–Cathy Corrie is a researcher at the independent think tank Reform. The opinions expressed are her own.– Today’s budget was a good news story. There is now no major advanced economy growing faster than the UK. Yet underneath the chancellor’s celebration, the end of austerity is nowhere in sight. With national debt heading inexorably up to over 75% of GDP, in the words of the chancellor: “The job is far from done.”The chancellor today made reference to two strategies to secure the public finances for the long term; the first, an Annual Managed Expenditure (AME) cap to limit welfare spending, and the second, a new Charter for Budget Responsibility, to be announced in full this autumn. Through these new measures Osborne has pledged to “fix the roof when the sun is shining to protect against future storms”, by returning to absolute surplus in the years of growth. The goal is to allow the UK to enter recessions from a position of financial strength, not on the back foot.Yet while the chancellor should be applauded for keeping fiscal discipline at the top of the agenda, history shows he faces a daunting challenge to deliver on his promise. For twenty years, governments have allowed debt to build by consistently spending more in recessions than they save in periods of growth. Debt has been left £124 billion higher as a result. It’s worth noting that 22 out of the last 26 forecasts have promised a return to surplus. No government since 2002 has thus far delivered.
–Dr Richard Wellings is Deputy Editorial Director at the Institute of Economic Affairs. The opinions expressed are his own.–
History is unlikely to be kind to George Osborne. Four years after he became chancellor, the national debt has exploded, the budget deficit remains at dangerously high levels, and an increasing share of tax revenues must be devoted to repaying creditors.
–Tanuja Randery is the CEO of trading services firm MarketPrizm. The opinions expressed are her own.—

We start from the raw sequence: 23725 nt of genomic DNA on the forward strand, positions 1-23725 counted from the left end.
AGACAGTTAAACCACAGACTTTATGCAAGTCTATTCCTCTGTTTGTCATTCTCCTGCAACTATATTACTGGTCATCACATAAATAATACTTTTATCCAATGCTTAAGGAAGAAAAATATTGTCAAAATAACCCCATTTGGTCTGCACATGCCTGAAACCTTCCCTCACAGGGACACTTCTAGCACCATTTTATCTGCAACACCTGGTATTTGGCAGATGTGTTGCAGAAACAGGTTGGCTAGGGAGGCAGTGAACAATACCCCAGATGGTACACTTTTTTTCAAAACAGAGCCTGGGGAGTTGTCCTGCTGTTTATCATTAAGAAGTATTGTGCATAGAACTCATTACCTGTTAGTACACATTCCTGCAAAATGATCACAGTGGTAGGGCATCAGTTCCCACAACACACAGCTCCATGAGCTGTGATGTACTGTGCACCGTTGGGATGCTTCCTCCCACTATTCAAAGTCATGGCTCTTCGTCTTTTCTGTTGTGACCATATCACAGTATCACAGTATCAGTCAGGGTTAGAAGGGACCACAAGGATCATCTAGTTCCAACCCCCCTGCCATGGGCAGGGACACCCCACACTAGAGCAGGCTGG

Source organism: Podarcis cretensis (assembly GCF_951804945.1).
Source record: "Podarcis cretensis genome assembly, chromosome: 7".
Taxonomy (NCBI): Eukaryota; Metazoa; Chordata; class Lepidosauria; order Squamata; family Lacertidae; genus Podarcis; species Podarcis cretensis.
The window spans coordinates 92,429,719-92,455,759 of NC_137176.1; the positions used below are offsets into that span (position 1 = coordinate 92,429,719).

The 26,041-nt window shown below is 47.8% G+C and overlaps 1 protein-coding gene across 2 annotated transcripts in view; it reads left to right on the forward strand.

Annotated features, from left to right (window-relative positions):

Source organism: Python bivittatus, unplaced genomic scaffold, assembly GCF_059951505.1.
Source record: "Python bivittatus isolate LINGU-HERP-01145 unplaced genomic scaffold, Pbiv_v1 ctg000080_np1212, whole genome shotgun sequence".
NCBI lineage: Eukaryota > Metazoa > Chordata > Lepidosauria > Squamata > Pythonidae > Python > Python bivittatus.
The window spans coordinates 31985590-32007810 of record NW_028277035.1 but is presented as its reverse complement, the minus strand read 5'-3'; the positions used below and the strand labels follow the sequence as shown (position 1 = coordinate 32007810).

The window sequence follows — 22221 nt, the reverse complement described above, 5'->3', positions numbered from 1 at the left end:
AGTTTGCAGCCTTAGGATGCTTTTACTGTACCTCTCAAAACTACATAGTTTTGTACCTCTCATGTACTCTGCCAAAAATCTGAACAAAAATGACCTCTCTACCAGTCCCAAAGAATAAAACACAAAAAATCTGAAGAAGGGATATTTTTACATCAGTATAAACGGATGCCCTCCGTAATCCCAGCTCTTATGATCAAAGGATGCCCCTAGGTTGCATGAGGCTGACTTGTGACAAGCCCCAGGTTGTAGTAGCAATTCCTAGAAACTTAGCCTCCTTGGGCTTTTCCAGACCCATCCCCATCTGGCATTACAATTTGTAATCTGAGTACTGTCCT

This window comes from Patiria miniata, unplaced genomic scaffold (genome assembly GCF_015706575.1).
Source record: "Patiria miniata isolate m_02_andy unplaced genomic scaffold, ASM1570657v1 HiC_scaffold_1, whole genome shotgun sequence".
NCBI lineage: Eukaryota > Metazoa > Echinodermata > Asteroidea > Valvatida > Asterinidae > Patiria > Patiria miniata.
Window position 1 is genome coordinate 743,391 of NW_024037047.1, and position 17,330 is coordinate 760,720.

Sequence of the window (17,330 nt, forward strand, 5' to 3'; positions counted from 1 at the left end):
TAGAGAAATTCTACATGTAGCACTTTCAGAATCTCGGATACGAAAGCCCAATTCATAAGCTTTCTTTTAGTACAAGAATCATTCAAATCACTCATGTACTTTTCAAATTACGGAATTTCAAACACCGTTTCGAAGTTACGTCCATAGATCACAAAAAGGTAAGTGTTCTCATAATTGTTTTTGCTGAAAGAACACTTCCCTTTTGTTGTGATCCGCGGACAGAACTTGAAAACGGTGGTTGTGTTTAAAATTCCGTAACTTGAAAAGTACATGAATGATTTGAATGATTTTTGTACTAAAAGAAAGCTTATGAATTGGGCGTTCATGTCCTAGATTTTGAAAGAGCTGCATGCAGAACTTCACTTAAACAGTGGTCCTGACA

As the economic downturn continues to drag on, the cynics amongst us might be forgiven for thinking that the “Tobin Tax” is a move by politicians to curry public favour by taking punitive measures against the financial services sector.
It was bound to happen. You could see it waddling into view from a long way off. We are now being told by the medics that we should seriously consider a tax on fatty foods, in order to combat the scourge of obesity. How appropriate that, according to The Independent, the Deputy PM is planning to recruit 65,000 “State Nannies”!
One wonders how the new tax will be computed. Will it be a higher rate of tax on higher fat-content foods? Will chicken breast be taxed at a lower rate than chicken legs? Will omega-3 fats be taxed at a lower rate than omega-6? Either way, we can look forward to a tabloid feeding frenzy which will make pastygate look like a Cornish picnic.
By Joe White
Delivering his second budget speech yesterday, Chancellor George Osborne revealed that he is leaving in place all of the austerity measures which will have a direct impact on the public sector. Meanwhile, there was a lot of policy aimed at supporting business and the private sector. The implicit assumption is that the private sector will take up the slack and continue to drive growth. This is the gamble, and we will have to wait and see if it works.
The government’s predictions for growth are down, and the reliance on the OBR forecasts could come back to haunt George if it starts to get worse and they continue to further revise down their independent estimates. Growth is the ultimate balancing factor for the public finances, so it is all important.
The second budget presented to Parliament by Chancellor George Osborne is likely to be less talking and more doing when it comes to bringing the UK’s public finances under control.
This won’t be to everyone’s tastes. Some argue that the UK is in less financial danger than Europe’s financially troubled states, yet Osborne is embracing deficit reduction plans with as much gusto as Ireland or Greece.